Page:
I agree with John - to an extent. Being an educator means, sometimes, using the tools you get. If that tool is not as accurate as it could be, use that inaccuracy as a starting point. After all, as scientists, we will not be able to spot all inaccuracies and torpedo them before they get out into the popular media. If you would like to see an example of this, go to eBay and see how many times a woolly mammoth comes up in a search for dinosaur products!
Brentasaurus, Mad Scientist
John Conway <firstname.lastname@example.org> wrote:
On Monday, May 13, 2002, at 11:46 PM, Jenny Lando wrote:
> We all get too worked up about scientific accuracy. This is a Disney
> production for children - something fun and exciting for them to watch.
> And yes, there will be some merchandising around it. But it will not
> confuse the children as being scientifically correct. They will not
> start capturing mosquitoes hoping to clone a T. rex, instead, they will
> they are watching a STORY. One person's idea of what would happen in a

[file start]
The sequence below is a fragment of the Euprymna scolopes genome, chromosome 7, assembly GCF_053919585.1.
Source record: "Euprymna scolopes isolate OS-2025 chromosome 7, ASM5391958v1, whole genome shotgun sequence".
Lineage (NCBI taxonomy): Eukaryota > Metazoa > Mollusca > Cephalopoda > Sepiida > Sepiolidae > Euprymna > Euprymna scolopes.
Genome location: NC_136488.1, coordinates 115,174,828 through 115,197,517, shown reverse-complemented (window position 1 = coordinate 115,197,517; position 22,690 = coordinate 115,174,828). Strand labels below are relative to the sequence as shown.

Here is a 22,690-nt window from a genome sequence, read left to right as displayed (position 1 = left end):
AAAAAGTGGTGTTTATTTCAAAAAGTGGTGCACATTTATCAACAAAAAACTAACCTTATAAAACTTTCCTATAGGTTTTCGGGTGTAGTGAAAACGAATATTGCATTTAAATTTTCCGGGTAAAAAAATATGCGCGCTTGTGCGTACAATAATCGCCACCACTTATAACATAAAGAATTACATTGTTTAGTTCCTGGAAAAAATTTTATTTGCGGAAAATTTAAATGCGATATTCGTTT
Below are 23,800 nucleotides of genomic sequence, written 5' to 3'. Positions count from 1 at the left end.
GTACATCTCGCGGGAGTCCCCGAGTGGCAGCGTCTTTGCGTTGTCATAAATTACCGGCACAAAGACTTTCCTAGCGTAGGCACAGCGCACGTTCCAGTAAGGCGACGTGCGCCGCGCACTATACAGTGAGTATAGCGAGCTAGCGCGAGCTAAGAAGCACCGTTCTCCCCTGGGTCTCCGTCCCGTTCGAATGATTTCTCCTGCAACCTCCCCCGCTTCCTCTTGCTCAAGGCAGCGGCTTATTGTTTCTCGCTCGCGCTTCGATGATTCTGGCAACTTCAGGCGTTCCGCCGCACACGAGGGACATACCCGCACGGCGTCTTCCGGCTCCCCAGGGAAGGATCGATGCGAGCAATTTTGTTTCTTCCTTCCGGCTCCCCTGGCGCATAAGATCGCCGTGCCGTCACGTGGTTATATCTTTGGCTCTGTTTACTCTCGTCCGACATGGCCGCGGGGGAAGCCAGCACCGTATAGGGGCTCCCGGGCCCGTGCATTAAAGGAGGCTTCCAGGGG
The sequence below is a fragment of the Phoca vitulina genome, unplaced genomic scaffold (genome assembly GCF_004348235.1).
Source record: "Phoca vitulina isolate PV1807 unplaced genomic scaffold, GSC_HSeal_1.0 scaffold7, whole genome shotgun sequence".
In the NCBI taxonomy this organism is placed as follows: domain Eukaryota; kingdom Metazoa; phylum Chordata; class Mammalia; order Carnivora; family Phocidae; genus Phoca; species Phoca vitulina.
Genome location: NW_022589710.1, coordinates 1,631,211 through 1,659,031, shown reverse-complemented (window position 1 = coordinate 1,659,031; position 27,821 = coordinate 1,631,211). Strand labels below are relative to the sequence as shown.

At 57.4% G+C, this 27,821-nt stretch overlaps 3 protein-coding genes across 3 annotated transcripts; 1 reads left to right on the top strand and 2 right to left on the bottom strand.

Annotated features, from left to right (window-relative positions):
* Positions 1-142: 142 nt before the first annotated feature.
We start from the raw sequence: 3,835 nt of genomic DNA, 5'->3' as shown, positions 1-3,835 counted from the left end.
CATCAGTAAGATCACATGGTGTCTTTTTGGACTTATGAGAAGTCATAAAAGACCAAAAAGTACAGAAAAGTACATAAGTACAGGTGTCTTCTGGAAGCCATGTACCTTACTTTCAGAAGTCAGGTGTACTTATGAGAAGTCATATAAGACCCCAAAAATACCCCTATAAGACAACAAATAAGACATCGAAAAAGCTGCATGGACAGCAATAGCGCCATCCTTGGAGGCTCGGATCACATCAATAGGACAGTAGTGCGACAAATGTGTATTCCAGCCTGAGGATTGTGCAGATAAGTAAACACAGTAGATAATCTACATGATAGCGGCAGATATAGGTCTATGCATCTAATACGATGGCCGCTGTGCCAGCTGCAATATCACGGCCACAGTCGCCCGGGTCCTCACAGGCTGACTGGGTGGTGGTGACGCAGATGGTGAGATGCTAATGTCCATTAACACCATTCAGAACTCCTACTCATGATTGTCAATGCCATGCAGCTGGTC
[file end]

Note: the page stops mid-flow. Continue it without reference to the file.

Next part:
> human & dinosaur society.
I disagree, although children will realize they are watching a story,
they will also assume that the dinosaurs are visually accurate. After
all, why shouldn't they be?
Peoples understanding of dinosaurs is very "fuzzy". They are bombarded
with images, and may not be able to reme! ! ! mber what context they picked up
their impression. Their understanding of the appearance of dinosaurs
(and other extinct animals) is going to be based on the totality of
images, not the authority of the context they saw them in.
The possible "damage" done by such movies and television is not
misunderstandings about behaviour etc., but to the perception of
So, we should do our level best to make sure that ALL the images that
get out there are as scientifically accurate as possible.
John Conway, Palaeoartist
"All art is quite useless." - Oscar Wilde
Systematic ramblings: http://homepage.mac.com/john_conway/phylogenic/